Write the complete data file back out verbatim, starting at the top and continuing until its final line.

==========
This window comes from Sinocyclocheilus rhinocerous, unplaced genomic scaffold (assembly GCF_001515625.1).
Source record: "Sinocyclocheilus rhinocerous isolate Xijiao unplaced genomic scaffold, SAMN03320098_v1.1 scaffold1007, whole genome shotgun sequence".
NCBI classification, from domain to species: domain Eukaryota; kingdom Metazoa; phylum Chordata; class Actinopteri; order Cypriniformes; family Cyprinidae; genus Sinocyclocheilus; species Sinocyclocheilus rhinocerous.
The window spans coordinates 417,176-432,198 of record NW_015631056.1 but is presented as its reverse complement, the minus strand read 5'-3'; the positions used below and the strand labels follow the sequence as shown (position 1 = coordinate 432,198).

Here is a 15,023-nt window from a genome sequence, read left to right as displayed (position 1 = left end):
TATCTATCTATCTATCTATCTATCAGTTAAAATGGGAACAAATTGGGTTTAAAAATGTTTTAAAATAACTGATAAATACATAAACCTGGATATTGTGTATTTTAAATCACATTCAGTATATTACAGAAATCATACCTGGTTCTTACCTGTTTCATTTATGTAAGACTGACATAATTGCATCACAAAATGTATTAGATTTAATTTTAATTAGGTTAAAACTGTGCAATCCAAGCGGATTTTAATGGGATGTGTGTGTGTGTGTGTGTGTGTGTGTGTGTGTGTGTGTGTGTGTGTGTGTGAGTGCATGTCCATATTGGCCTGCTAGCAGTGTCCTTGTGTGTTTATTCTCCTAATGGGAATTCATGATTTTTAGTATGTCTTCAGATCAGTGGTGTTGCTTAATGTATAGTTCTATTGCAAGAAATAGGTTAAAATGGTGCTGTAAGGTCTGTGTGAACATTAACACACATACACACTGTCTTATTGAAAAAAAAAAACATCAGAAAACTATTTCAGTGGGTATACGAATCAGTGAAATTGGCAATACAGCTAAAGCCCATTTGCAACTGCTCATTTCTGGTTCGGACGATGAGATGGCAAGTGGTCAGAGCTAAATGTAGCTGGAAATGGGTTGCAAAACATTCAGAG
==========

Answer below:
This window comes from Sinocyclocheilus rhinocerous, unplaced genomic scaffold (assembly GCF_001515625.1).
Source record: "Sinocyclocheilus rhinocerous isolate Xijiao unplaced genomic scaffold, SAMN03320098_v1.1 scaffold1007, whole genome shotgun sequence".
NCBI classification, from domain to species: domain Eukaryota; kingdom Metazoa; phylum Chordata; class Actinopteri; order Cypriniformes; family Cyprinidae; genus Sinocyclocheilus; species Sinocyclocheilus rhinocerous.
The window spans coordinates 417,176-432,198 of record NW_015631056.1 but is presented as its reverse complement, the minus strand read 5'-3'; the positions used below and the strand labels follow the sequence as shown (position 1 = coordinate 432,198).

Here is a 15,023-nt window from a genome sequence, read left to right as displayed (position 1 = left end):
TATCTATCTATCTATCTATCTATCAGTTAAAATGGGAACAAATTGGGTTTAAAAATGTTTTAAAATAACTGATAAATACATAAACCTGGATATTGTGTATTTTAAATCACATTCAGTATATTACAGAAATCATACCTGGTTCTTACCTGTTTCATTTATGTAAGACTGACATAATTGCATCACAAAATGTATTAGATTTAATTTTAATTAGGTTAAAACTGTGCAATCCAAGCGGATTTTAATGGGATGTGTGTGTGTGTGTGTGTGTGTGTGTGTGTGTGTGTGTGTGTGTGTGTGTGAGTGCATGTCCATATTGGCCTGCTAGCAGTGTCCTTGTGTGTTTATTCTCCTAATGGGAATTCATGATTTTTAGTATGTCTTCAGATCAGTGGTGTTGCTTAATGTATAGTTCTATTGCAAGAAATAGGTTAAAATGGTGCTGTAAGGTCTGTGTGAACATTAACACACATACACACTGTCTTATTGAAAAAAAAAAACATCAGAAAACTATTTCAGTGGGTATACGAATCAGTGAAATTGGCAATACAGCTAAAGCCCATTTGCAACTGCTCATTTCTGGTTCGGACGATGAGATGGCAAGTGGTCAGAGCTAAATGTAGCTGGAAATGGGTTGCAAAACATTCAGAG